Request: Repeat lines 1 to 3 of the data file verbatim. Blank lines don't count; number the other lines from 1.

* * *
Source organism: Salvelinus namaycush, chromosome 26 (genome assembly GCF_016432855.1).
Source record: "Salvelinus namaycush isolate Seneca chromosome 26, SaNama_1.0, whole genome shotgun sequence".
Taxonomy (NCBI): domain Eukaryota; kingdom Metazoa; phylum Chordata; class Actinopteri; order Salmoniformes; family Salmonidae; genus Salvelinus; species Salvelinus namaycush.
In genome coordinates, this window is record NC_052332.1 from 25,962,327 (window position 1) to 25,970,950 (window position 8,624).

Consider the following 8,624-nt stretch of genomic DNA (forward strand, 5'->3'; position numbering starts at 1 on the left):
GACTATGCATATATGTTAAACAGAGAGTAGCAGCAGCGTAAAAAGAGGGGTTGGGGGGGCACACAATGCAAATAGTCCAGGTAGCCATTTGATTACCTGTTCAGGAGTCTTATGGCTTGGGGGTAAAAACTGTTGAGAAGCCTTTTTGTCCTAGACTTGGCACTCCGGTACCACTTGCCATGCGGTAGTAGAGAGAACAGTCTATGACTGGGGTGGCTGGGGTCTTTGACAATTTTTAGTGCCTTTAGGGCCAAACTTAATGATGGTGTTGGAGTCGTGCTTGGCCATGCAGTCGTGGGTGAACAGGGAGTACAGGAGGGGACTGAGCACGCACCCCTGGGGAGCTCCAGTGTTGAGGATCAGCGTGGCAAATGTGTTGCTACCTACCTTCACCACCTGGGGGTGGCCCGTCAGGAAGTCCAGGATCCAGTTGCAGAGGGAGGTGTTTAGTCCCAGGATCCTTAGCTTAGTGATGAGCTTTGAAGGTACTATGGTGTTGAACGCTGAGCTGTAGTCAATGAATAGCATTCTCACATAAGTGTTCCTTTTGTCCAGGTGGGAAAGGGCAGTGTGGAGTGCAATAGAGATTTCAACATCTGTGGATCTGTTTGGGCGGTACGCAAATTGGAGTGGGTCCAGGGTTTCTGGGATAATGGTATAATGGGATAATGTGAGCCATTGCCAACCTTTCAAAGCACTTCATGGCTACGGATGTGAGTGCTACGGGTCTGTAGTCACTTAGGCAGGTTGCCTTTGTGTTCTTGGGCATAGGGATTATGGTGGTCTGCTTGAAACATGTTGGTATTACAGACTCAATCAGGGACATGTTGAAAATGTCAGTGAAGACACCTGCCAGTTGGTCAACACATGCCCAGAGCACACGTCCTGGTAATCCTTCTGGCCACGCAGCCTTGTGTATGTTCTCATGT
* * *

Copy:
Source organism: Salvelinus namaycush, chromosome 26 (genome assembly GCF_016432855.1).
Source record: "Salvelinus namaycush isolate Seneca chromosome 26, SaNama_1.0, whole genome shotgun sequence".
Taxonomy (NCBI): domain Eukaryota; kingdom Metazoa; phylum Chordata; class Actinopteri; order Salmoniformes; family Salmonidae; genus Salvelinus; species Salvelinus namaycush.